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Comment by soreff on Rationality Quotes July 2016 · 2016-07-09T21:39:45.861Z · score: 0 (0 votes) · LW · GW

How about "You're so cute when you're angry."?

Comment by soreff on Rationality Quotes Thread February 2016 · 2016-02-21T04:07:24.104Z · score: 0 (0 votes) · LW · GW

"its not like he gets bonus points when he croaks for how much is in his bank account." is a valuable quote in its own right

Comment by soreff on Rationality quotes: March 2010 · 2015-10-07T04:16:56.008Z · score: 1 (1 votes) · LW · GW

Venerating a corpse does it no good, and vilifying it does it no harm.

(I suppose I should add a qualifier - I mean either a non-cryonically suspended legal corpse, or an information-theoretically-dead corpse. That covers the case if one were to extend "venerate" to include include maintaining-in-cryonic-suspension)

Comment by soreff on Rationality Quotes Thread September 2015 · 2015-10-02T03:49:04.699Z · score: 1 (1 votes) · LW · GW

obligatory xkcd response:

http://xkcd.com/1558/

Comment by soreff on Zombies: The Movie · 2015-08-24T00:44:04.057Z · score: 0 (0 votes) · LW · GW

Would David Chambers have written "A P-zombie in Carcosa"?

Comment by soreff on Rationality Quotes Thread August 2015 · 2015-08-20T05:15:43.293Z · score: 0 (0 votes) · LW · GW

Not necessarily: a straightforward steelmanning would re-define "anything in this world" as "anything in this world I can get by paying an appropriate price (not necessarily in money)".

Even with that restriction, the quote would still be false. In terms of things priced financially, there are lots of objects which cost more than many peoples' lifetime earnings (and good luck trying to raise those earnings by a large multiplier). In terms of things priced in terms of time or effort - there are limits on those too. If, for instance, a nonagenarian enrolled in a Ph.D. program which typically took a decade to complete - they might earn their degree, but the odds are against it.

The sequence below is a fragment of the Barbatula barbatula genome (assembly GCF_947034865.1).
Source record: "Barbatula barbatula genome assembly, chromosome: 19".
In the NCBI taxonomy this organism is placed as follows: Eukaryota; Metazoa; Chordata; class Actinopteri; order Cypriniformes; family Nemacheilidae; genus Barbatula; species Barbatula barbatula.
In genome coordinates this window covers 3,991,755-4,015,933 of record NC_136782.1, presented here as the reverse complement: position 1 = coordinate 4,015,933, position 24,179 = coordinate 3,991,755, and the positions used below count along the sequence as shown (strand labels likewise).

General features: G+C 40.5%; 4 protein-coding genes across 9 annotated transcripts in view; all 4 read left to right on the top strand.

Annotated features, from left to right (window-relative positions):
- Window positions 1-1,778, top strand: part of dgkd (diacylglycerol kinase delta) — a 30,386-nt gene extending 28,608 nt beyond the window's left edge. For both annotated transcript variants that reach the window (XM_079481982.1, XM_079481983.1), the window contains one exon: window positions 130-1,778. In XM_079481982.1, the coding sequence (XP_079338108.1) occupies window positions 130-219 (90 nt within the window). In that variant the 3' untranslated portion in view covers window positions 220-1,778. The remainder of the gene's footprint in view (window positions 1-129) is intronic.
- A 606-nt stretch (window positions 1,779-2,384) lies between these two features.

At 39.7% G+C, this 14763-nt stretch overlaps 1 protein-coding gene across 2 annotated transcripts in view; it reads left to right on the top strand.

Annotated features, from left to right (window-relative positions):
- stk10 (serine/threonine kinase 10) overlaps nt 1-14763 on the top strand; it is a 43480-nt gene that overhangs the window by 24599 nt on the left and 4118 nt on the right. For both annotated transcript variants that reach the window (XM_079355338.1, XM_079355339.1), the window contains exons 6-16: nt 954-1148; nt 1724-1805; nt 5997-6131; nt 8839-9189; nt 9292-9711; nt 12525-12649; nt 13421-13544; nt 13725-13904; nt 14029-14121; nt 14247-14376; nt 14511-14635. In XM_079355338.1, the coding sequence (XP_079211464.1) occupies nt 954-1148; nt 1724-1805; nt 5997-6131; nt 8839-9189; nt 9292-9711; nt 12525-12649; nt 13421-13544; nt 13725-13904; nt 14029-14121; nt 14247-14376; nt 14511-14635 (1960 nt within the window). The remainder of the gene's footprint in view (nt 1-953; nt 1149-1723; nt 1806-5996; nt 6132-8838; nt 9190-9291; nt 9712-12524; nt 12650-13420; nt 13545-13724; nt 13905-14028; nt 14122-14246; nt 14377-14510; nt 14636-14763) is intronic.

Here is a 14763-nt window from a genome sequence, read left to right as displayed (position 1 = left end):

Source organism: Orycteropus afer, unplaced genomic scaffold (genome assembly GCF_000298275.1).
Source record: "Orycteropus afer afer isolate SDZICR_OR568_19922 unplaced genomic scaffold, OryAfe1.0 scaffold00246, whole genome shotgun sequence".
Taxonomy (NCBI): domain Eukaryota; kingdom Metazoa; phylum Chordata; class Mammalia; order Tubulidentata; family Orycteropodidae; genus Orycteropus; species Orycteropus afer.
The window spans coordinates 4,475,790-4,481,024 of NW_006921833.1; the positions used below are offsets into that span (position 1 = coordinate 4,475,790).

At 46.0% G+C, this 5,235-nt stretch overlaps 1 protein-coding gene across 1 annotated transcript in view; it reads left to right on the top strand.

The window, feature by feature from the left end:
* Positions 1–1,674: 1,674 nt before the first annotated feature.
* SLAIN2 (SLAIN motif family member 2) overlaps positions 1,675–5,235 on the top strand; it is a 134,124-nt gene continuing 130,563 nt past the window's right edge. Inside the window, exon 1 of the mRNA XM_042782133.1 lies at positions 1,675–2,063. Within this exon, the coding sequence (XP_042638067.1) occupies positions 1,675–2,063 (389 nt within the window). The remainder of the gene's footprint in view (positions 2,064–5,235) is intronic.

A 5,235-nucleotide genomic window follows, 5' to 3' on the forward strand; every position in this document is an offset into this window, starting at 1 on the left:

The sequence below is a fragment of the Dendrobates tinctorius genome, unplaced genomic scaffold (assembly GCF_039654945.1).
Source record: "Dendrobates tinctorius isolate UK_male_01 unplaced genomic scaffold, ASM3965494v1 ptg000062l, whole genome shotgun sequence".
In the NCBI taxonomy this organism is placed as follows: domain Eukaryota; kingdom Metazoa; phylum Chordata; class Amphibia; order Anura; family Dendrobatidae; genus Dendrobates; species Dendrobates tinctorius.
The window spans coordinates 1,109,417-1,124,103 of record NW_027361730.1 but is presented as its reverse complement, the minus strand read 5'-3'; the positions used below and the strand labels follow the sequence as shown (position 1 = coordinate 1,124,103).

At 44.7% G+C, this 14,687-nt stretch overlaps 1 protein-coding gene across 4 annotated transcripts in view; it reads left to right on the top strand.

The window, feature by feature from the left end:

Comment by soreff on Human Evil and Muddled Thinking · 2015-08-05T04:04:47.610Z · score: 0 (0 votes) · LW · GW

If the only thing in favour of an idea is how wonderful the world would be if everyone followed it, it's a bad idea.

Almost entirely agreed. The one class of exceptions are cases where a single standard avoids some severe problem with a mix. "Elbonia will switch from driving on the left to driving on the right. The change will be made gradually."

Comment by soreff on Rationality Quotes Thread June 2015 · 2015-07-06T04:05:51.969Z · score: 0 (0 votes) · LW · GW

More importantly, I'm disputing that it makes sense to judge by the numbers today.

It certainly isn't a perfect measure - but it seems like a decent one. I'd suggest correcting for some measure of how common the technology is. If there was something that only 10% of people have, but those 10% are getting killed at the same fraction per year as automobile drivers, I'd think it is still notable, though it wouldn't precisely meet gwern's criteria. If there were a technology which much less than 10% of the population has, then I'd be skeptical that it was unrestricted, at least in practice.

Frankly, there aren't very many technologies added over that period (besides the various flavors of electronic computation/communications/entertainment) that have that been so widely available. Microwave ovens - and I don't see many accidents from them. Perhaps home power tools? Forbes cites 37,000 emergency room visits per year from power nailers. They count another 37,000 from riding lawnmowers, but less than 100 killed.